Background Information about the Performance from the Informant

The informant first heard of this superstition when she was shopping for shoes with her mom. She remembers this superstition because she especially enjoys buying or receiving shoes as presents.

Context of the Performance

I interviewed the informant in my house.

This ancient Chinese superstition has endured time because of its meaning and its sound. The character for “shoes” is 鞋 (xié), which sounds like “syeah.” The pronunciation is similar to that of the character for “bad luck,” which is 邪 (xié). Besides the sound, shoes are also tools used to step on or run away from something. Thus, the Chinese have always generally considered shoes as taboo gifts.

My Thoughts about the Performance

I have never considered shoes as gifts of bad luck or ulterior motives. When I heard about this Chinese superstition I was surprised, because I have both given and received shoes as presents. I find this superstition somewhat funny, because the source of this belief is based on sounds and metaphors.

Customs
Folk Beliefs
Signs

Gift of Time Taboo

Barbara is a Chinese-American who graduated with a B.S. in Psychology from the University of California, Riverside. Her parents are from Hong Kong and immigrated to the United States, before giving birth to her in Baldwin Park, Los Angeles. She recently received her Master’s in Clinical Psychology and is currently working at a clinic in downtown Los Angeles. Her hobbies are baking, exploring hipster cafes or restaurants, and reading thriller novels.

Original Script

Ok, and you don’t want to give your significant other a watch or a clock or anything that tells time ‘cause it kind of means that you’re telling them it’s time for them to go, like they’re gonna to either leave you or they’re gonna die or something.

Background Information about the Performance from the Informant

The informant first heard of this superstition from a friend she was eating with in high school. They were discussing what to give to a friend for her birthday, and the topic of a watch as a potential present came up in the conversation.

Context of the Performance

I interviewed the informant in my house.

This ancient Chinese superstition has endured time because of its meaning and its sound. The phrase for “giving a clock” is 送钟 (sòng zhōng), which sounds like “song jong.” The pronunciation is similar to that of the phrase for “attending a funeral ritual,” which is 送终 (song zhōng). Besides the sound, clocks and watches also represent running out of time. Thus, the Chinese have always generally considered shoes as taboo gifts.

My Thoughts about the Performance

I have never considered watches or any other objects that tell time as gifts that imply death or abandonment. When I heard about this Chinese superstition I was surprised, because I have both given and received watches as presents. I find this superstition somewhat funny, because the source of this belief is based on sounds and metaphors. I have also never had any near-death experiences or had the person leave me after giving me the present.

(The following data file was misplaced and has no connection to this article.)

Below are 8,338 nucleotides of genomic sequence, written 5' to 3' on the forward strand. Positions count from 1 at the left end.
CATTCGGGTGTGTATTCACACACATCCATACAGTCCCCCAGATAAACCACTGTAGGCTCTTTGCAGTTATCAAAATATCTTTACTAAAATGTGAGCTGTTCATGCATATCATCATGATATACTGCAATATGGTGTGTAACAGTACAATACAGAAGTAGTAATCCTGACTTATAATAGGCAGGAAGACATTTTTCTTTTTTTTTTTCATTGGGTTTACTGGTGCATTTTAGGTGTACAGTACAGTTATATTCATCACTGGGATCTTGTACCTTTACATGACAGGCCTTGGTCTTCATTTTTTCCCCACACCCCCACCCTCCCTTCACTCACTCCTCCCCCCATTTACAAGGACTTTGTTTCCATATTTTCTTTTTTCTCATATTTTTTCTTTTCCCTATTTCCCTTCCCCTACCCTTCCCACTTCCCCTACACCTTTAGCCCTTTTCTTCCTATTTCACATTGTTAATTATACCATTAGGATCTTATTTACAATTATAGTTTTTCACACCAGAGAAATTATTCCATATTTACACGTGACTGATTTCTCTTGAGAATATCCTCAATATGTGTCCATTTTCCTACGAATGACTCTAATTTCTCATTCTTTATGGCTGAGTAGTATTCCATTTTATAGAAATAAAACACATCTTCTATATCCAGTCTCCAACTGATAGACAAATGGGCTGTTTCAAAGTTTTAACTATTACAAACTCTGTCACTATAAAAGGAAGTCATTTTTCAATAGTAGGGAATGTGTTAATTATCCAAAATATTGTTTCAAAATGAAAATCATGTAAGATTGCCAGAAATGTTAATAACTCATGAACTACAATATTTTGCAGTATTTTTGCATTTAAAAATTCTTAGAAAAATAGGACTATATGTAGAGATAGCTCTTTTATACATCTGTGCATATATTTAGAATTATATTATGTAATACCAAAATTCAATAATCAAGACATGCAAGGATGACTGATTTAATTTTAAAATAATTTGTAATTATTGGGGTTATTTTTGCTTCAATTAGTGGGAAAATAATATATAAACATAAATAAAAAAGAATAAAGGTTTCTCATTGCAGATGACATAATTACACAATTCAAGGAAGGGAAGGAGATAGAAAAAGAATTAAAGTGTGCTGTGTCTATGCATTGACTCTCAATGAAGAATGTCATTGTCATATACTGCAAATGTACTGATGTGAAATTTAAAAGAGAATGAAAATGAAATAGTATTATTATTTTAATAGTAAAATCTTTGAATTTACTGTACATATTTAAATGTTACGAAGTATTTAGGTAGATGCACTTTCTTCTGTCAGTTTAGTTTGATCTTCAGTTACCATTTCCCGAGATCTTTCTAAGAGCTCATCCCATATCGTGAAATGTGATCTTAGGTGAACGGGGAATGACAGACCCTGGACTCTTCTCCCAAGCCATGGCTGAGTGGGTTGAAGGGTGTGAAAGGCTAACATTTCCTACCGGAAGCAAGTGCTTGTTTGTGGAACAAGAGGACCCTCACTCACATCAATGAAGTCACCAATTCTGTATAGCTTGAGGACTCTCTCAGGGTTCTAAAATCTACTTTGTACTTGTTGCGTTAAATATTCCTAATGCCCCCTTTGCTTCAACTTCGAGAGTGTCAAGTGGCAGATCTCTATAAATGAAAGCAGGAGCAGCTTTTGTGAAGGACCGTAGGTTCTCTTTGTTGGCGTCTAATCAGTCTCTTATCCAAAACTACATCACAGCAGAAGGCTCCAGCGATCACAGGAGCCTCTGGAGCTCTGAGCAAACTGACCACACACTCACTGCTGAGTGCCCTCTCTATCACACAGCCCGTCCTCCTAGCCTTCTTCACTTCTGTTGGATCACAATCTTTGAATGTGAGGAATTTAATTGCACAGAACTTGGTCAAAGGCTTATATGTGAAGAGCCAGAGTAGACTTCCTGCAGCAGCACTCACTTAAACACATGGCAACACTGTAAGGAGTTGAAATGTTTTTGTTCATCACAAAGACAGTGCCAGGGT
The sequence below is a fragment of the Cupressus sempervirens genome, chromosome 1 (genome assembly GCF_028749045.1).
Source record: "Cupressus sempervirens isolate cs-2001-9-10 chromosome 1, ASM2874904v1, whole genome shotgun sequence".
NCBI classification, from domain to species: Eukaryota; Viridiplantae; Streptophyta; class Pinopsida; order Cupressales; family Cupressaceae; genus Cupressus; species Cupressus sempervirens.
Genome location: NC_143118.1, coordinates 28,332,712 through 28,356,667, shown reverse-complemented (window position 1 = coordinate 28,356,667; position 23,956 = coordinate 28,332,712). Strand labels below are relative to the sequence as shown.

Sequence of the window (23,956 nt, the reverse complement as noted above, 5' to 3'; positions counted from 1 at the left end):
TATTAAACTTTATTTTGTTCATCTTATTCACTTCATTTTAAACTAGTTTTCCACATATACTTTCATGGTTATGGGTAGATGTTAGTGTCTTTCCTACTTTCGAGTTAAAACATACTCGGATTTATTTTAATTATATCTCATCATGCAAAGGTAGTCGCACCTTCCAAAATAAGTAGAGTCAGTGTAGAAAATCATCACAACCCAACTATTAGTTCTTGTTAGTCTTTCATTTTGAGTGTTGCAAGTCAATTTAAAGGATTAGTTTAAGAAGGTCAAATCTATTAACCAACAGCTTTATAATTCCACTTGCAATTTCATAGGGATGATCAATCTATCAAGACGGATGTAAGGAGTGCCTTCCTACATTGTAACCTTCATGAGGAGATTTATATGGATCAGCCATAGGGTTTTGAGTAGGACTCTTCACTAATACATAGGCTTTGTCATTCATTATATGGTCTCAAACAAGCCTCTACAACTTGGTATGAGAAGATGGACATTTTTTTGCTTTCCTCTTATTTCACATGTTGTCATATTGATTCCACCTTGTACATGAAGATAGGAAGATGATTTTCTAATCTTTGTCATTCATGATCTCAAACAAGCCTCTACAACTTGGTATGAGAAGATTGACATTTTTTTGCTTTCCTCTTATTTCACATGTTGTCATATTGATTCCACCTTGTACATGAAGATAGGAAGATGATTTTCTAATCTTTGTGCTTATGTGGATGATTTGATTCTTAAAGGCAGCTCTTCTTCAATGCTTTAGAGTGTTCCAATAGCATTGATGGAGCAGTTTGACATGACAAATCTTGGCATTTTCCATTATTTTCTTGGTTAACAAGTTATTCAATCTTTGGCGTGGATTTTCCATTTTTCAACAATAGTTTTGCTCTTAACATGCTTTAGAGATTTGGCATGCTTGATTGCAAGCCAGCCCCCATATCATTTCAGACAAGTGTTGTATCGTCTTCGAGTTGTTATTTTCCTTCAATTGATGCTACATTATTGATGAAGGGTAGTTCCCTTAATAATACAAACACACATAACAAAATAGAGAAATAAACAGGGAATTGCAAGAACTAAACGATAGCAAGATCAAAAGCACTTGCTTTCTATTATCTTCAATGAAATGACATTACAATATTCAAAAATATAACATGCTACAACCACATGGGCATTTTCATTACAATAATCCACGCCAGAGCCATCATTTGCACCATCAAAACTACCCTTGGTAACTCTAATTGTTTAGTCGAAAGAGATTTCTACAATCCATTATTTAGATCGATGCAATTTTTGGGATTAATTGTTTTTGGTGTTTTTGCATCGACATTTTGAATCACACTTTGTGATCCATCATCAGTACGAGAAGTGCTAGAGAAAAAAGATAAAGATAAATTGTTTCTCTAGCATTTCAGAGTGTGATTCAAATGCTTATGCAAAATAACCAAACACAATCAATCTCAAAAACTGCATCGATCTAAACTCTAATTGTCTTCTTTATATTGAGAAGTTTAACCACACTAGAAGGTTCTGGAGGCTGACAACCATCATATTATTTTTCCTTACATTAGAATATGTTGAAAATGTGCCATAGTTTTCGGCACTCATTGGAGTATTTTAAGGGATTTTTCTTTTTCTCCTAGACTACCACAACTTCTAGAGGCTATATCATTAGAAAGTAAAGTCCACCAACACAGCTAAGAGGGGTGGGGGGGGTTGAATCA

Folk Beliefs

Popular Belief in Ghosts in Morelia, Michoacan, Mexico

Do you maybe have, like, a ghost story that you were taught?

 

“Actually, yeah, it’s uhh… they, they always said that there was, there were two nights every single year, don’t remember when or how, but there were certain specific time of the year, the, you were forbidden to leave your house between, after 11:00 p.m. on those two nights of the year, otherwise you would encounter, uhh… not really ancestors there, but some other people, especially those who wanted to do, like… like… you know, just, you know, bad stuff. And uhh… people who could not rest in peace, and they would come those specific nights. Of course nobody every left their houses, you know, during those two nights, ever, you know cuz you were so respectful of that tradition. And as far as I remember, nobody saw anything, although it’s maybe because nobody went out. [laughs]

 

Uhh, but, uhh, I dunno why, I don’t know why those things came, uhh… I don’t remember when that thing was like, like, followed, but uhh, there were two specific nights one right after the other, those two nights, you just were totally grounded.

 

Do you remember who told you that story? Or was it something that just everybody knew?

 

“Everybody in the community knew that one. Oh! Also related to that same thing is that they said that, uhh, you were lucky enough to, to, to be… uhh… outdoors between like 10:00 and 11:00 p.m., not after 11:00 p.m. because everybody else was so afraid of encountering something unnatural, they, ummm… they said between 10:00 and 11:00 was okay but you were lucky enough, you would see flames on the ground. Appearing like, just like, magic, and uh, you, uhh, you have to make sure, you have to make certain of where that flame was coming from, or where was the specific spot, because uhh, the next night, you wouldn’t come out, like I said, but on the third night, you were supposed to go there with some friends, dig, and supposedly you were going to find gold there.

 

I never knew anybody just, you know, striking rich by doing that, but that was part of the legend as well.
Where did it come from? It came from our grandparents, actually. And my dad tolds me that his dad swears that he saw some of those flames, but he was so afraid to go and dig because he would find something else instead of money, so… [laughs]